“Halfway house” National Security Capability Review “a cause for concern” states Joint Select Committee

The importance of a robust and coherent process in setting the National Security Strategy (NSS) has been underlined by the Joint Committee on the National Security Strategy (JCNSS) with the publication of its first report on the National Security Capability Review (NSCR).

Last year, the Government launched the NSCR as a ‘quick refresh’ of national security capabilities in the light of changing security challenges. The NSCR is still underway, but the Joint Committee’s report offers preliminary comments on the process and key issues that the review process should address.

The election of the Trump administration in the United States, the UK’s decision to leave the European Union, intensifying threats to the UK’s national security and a significant structural hole in the defence budget all presented real reasons to revisit the 2015 National Security Strategy and Strategic Defence and Security Review before the next expected review process is conducted in 2020.

However, according to the JCNSS, the decision to focus on capabilities, and not the underlying strategy, doesn’t do justice to the changes to the wider security environment.

The announcement in January of the Modernising Defence Programme puts work on defence on a different basis and timeline from the rest of the NSCR.

Opportunity to improve cross-Government security policy

The Joint Committee states: “It appears that the NSCR has inadvertently become an uncomfortable ‘halfway house’ between a ‘quick refresh’ of national security capabilities and a full review. An honest conversation on defence spending is required if the Government is to match its ambitions for national security with the realities of the UK’s capabilities and funding.”

Nonetheless, the NSCR offers an opportunity to improve cross-Government security policy and the Joint Committee welcomes the Government’s apparent focus on deterrence and resilience as a way of achieving this.

In particular, the Committee calls on the Government to focus on deterring threats that fall short of an act of war.

The Joint Committee also calls on the Conservative Government to confirm the future of the NSS and the Strategic Defence and Security Review process, including when the next full review will be held and whether or not it will be run by the Cabinet Office alongside a Spending Review.

Flawed format

Dame Margaret Beckett MP

Dame Margaret Beckett MP

Dame Margaret Beckett MP, chair of the JCNSS, observed: “There were good reasons for the Government to revisit the 2015 National Security Strategy and Strategic Defence and Security Review just two years after it was published in light of changes to the security environment. Some of these were unpredictable, but others, such as the structural hole in the defence budget, have revealed flaws in the Government’s original document.”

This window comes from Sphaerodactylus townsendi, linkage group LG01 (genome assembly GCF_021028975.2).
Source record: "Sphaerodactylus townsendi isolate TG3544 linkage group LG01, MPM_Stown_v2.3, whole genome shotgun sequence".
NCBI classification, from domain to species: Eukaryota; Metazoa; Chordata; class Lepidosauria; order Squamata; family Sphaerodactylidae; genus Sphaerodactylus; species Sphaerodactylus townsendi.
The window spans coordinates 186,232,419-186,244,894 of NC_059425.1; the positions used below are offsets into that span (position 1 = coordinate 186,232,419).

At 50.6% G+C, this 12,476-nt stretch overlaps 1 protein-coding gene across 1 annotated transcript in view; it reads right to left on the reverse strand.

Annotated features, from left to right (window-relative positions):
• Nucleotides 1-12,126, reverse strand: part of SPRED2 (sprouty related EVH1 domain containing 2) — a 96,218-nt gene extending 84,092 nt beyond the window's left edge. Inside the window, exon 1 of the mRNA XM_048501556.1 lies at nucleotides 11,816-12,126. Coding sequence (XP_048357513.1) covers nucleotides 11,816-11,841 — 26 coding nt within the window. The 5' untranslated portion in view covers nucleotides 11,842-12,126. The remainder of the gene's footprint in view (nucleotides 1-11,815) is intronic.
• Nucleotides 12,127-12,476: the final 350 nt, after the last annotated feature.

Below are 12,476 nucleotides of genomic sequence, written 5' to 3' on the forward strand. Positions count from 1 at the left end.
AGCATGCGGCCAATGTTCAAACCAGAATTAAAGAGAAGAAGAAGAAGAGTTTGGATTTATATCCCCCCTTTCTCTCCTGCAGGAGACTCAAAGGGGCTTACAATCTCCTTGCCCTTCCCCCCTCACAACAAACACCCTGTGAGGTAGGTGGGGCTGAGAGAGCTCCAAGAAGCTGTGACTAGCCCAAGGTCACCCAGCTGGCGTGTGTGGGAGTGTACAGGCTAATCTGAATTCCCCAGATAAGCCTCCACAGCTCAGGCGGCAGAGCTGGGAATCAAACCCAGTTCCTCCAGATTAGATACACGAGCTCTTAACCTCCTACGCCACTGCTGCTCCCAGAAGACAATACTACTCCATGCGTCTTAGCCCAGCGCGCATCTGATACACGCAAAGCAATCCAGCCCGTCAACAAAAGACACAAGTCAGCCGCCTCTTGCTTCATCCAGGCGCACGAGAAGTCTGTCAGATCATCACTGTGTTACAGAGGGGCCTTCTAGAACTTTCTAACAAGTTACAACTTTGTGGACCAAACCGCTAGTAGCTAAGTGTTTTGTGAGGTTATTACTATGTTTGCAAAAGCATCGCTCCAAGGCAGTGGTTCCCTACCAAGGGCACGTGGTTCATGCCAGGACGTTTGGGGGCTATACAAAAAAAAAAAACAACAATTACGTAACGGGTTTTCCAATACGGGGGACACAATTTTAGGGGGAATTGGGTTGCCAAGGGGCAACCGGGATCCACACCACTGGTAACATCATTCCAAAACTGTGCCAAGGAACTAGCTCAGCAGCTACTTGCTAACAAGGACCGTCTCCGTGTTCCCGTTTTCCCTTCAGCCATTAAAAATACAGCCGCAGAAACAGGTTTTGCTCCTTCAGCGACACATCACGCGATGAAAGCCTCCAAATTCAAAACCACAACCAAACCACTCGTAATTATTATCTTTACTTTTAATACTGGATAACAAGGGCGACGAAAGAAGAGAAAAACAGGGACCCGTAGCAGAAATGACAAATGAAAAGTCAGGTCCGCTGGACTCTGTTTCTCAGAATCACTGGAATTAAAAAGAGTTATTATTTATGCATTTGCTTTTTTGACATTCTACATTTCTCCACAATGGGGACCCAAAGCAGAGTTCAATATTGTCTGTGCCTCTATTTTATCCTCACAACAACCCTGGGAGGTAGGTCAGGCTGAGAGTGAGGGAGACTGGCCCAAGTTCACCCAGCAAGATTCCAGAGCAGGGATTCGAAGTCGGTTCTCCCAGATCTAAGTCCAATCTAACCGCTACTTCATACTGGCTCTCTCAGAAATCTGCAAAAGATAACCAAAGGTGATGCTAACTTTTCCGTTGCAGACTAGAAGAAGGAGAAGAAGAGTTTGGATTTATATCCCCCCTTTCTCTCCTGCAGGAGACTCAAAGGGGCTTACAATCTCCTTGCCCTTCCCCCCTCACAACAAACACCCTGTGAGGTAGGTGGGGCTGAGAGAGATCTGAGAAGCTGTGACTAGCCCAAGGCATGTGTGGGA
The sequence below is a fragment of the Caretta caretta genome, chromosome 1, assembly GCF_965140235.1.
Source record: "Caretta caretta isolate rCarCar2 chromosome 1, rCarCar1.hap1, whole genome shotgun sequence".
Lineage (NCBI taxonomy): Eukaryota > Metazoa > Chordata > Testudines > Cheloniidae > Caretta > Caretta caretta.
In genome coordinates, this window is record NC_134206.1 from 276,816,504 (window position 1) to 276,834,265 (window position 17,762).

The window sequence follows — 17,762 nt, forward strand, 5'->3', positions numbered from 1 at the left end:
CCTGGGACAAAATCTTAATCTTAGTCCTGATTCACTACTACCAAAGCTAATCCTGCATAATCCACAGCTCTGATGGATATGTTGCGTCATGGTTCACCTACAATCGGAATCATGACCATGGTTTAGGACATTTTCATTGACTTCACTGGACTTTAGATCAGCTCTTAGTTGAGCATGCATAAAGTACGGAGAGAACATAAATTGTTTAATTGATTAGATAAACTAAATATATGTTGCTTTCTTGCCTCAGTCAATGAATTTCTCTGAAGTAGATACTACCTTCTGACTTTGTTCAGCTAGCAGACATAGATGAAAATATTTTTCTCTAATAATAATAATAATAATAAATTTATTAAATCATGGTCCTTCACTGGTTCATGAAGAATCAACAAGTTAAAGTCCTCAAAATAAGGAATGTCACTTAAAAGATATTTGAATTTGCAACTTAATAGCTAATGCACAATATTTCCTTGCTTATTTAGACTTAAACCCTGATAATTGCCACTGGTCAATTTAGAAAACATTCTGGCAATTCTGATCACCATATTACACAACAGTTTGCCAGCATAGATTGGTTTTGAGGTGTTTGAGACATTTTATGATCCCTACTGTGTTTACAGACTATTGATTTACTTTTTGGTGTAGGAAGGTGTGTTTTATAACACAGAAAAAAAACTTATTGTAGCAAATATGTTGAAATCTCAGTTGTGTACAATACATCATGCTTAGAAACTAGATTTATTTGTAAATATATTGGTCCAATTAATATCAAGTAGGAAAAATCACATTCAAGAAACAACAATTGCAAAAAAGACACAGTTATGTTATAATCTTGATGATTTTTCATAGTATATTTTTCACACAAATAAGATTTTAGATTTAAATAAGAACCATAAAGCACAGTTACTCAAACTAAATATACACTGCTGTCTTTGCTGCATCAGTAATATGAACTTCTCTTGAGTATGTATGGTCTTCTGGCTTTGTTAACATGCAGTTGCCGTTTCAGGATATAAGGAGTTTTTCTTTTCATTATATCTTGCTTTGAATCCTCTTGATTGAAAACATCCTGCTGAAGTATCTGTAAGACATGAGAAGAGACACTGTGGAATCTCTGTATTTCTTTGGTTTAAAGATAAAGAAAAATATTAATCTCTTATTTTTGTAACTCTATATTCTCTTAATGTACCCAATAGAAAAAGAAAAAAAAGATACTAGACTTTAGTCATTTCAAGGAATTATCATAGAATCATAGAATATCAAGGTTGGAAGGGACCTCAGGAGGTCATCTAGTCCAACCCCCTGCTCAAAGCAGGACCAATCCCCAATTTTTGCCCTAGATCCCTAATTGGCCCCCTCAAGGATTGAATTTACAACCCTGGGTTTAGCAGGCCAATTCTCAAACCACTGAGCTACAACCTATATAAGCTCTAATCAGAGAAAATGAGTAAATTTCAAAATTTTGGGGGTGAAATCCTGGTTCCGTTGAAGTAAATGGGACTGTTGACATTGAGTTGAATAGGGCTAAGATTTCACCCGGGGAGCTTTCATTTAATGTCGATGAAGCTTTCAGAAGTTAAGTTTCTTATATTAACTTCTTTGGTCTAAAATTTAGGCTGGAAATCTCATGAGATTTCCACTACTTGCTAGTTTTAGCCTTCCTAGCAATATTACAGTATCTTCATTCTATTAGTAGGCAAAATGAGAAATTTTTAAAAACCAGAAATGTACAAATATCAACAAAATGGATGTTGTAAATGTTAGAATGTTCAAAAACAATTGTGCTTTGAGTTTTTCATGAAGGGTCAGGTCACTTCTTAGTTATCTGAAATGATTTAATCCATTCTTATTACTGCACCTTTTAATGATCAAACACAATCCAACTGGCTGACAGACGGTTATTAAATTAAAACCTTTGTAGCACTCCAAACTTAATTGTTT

Beckett continued: “The Joint Committee has cause for concern about the format of this Capability Review. It has unexpectedly grown from being a quick and contained refresh of all national security capabilities into a lengthier process, and one that will now consider defence and security separately. Although justified in this case, we’re concerned that this could represent a backwards step at a time when the changing threats to the UK’s security require much greater co-ordination between Government Departments in terms of the response.”

In conclusion, Beckett stated: “The nation’s security capabilities are far too important to be allowed to evolve without proper thought or direction from ministers.”

*Read the full report from the JCNSS. Alternatively, access the Executive Summary

About the Author
Brian Sims BA (Hons) Hon FSyI, Editor, Risk UK (Pro-Activ Publications) Beginning his career in professional journalism at The Builder Group in March 1992, Brian was appointed Editor of Security Management Today in November 2000 having spent eight years in engineering journalism across two titles: Building Services Journal and Light & Lighting. In 2005, Brian received the BSIA Chairman’s Award for Promoting The Security Industry and, a year later, the Skills for Security Special Award for an Outstanding Contribution to the Security Business Sector. In 2008, Brian was The Security Institute’s nomination for the Association of Security Consultants’ highly prestigious Imbert Prize and, in 2013, was a nominated finalist for the Institute's George van Schalkwyk Award. An Honorary Fellow of The Security Institute, Brian serves as a Judge for the BSIA’s Security Personnel of the Year Awards and the Securitas Good Customer Award. Between 2008 and 2014, Brian pioneered the use of digital media across the security sector, including webinars and Audio Shows. Brian’s actively involved in 50-plus security groups on LinkedIn and hosts the popular Risk UK Twitter site. Brian is a frequent speaker on the conference circuit. He has organised and chaired conference programmes for both IFSEC International and ASIS International and has been published in the national media. Brian was appointed Editor of Risk UK at Pro-Activ Publications in July 2014 and as Editor of The Paper (Pro-Activ Publications' dedicated business newspaper for security professionals) in September 2015. Brian was appointed Editor of Risk Xtra at Pro-Activ Publications in May 2018.

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